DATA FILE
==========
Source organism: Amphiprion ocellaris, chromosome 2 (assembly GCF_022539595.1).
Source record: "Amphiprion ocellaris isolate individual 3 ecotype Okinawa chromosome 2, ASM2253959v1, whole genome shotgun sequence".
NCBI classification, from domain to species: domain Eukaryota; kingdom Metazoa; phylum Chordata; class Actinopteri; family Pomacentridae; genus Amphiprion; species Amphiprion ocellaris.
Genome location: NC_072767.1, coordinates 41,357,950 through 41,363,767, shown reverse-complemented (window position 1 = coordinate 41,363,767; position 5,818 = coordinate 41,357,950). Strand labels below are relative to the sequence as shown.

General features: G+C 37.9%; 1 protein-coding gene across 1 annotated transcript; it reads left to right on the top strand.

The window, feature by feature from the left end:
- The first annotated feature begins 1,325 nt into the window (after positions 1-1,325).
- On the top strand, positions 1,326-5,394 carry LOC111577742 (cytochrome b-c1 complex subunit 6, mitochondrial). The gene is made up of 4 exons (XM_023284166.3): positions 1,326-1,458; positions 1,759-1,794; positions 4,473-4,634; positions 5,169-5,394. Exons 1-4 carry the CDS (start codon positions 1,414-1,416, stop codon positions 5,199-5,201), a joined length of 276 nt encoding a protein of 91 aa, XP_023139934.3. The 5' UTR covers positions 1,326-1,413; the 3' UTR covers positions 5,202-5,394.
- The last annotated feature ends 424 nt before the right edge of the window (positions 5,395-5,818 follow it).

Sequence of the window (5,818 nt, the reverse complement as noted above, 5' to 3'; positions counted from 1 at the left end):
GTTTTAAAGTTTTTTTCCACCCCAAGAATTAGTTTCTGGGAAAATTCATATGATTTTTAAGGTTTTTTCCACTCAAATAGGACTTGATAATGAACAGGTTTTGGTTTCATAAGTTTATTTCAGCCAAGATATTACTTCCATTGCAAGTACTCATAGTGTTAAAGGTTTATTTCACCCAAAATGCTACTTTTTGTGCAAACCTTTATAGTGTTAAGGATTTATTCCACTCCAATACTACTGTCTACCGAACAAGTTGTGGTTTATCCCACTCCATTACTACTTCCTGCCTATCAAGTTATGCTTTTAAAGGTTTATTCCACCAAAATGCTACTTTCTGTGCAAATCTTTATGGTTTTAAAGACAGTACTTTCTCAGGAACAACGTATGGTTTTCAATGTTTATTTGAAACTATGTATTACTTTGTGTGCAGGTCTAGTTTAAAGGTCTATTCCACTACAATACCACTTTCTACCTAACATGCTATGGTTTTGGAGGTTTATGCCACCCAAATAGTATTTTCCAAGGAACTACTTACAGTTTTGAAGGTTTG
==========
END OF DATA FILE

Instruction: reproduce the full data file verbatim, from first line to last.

Source organism: Amphiprion ocellaris, chromosome 2 (assembly GCF_022539595.1).
Source record: "Amphiprion ocellaris isolate individual 3 ecotype Okinawa chromosome 2, ASM2253959v1, whole genome shotgun sequence".
NCBI classification, from domain to species: domain Eukaryota; kingdom Metazoa; phylum Chordata; class Actinopteri; family Pomacentridae; genus Amphiprion; species Amphiprion ocellaris.
Genome location: NC_072767.1, coordinates 41,357,950 through 41,363,767, shown reverse-complemented (window position 1 = coordinate 41,363,767; position 5,818 = coordinate 41,357,950). Strand labels below are relative to the sequence as shown.

General features: G+C 37.9%; 1 protein-coding gene across 1 annotated transcript; it reads left to right on the top strand.

The window, feature by feature from the left end:
- The first annotated feature begins 1,325 nt into the window (after positions 1-1,325).
- On the top strand, positions 1,326-5,394 carry LOC111577742 (cytochrome b-c1 complex subunit 6, mitochondrial). The gene is made up of 4 exons (XM_023284166.3): positions 1,326-1,458; positions 1,759-1,794; positions 4,473-4,634; positions 5,169-5,394. Exons 1-4 carry the CDS (start codon positions 1,414-1,416, stop codon positions 5,199-5,201), a joined length of 276 nt encoding a protein of 91 aa, XP_023139934.3. The 5' UTR covers positions 1,326-1,413; the 3' UTR covers positions 5,202-5,394.
- The last annotated feature ends 424 nt before the right edge of the window (positions 5,395-5,818 follow it).

Sequence of the window (5,818 nt, the reverse complement as noted above, 5' to 3'; positions counted from 1 at the left end):
GTTTTAAAGTTTTTTTCCACCCCAAGAATTAGTTTCTGGGAAAATTCATATGATTTTTAAGGTTTTTTCCACTCAAATAGGACTTGATAATGAACAGGTTTTGGTTTCATAAGTTTATTTCAGCCAAGATATTACTTCCATTGCAAGTACTCATAGTGTTAAAGGTTTATTTCACCCAAAATGCTACTTTTTGTGCAAACCTTTATAGTGTTAAGGATTTATTCCACTCCAATACTACTGTCTACCGAACAAGTTGTGGTTTATCCCACTCCATTACTACTTCCTGCCTATCAAGTTATGCTTTTAAAGGTTTATTCCACCAAAATGCTACTTTCTGTGCAAATCTTTATGGTTTTAAAGACAGTACTTTCTCAGGAACAACGTATGGTTTTCAATGTTTATTTGAAACTATGTATTACTTTGTGTGCAGGTCTAGTTTAAAGGTCTATTCCACTACAATACCACTTTCTACCTAACATGCTATGGTTTTGGAGGTTTATGCCACCCAAATAGTATTTTCCAAGGAACTACTTACAGTTTTGAAGGTTTG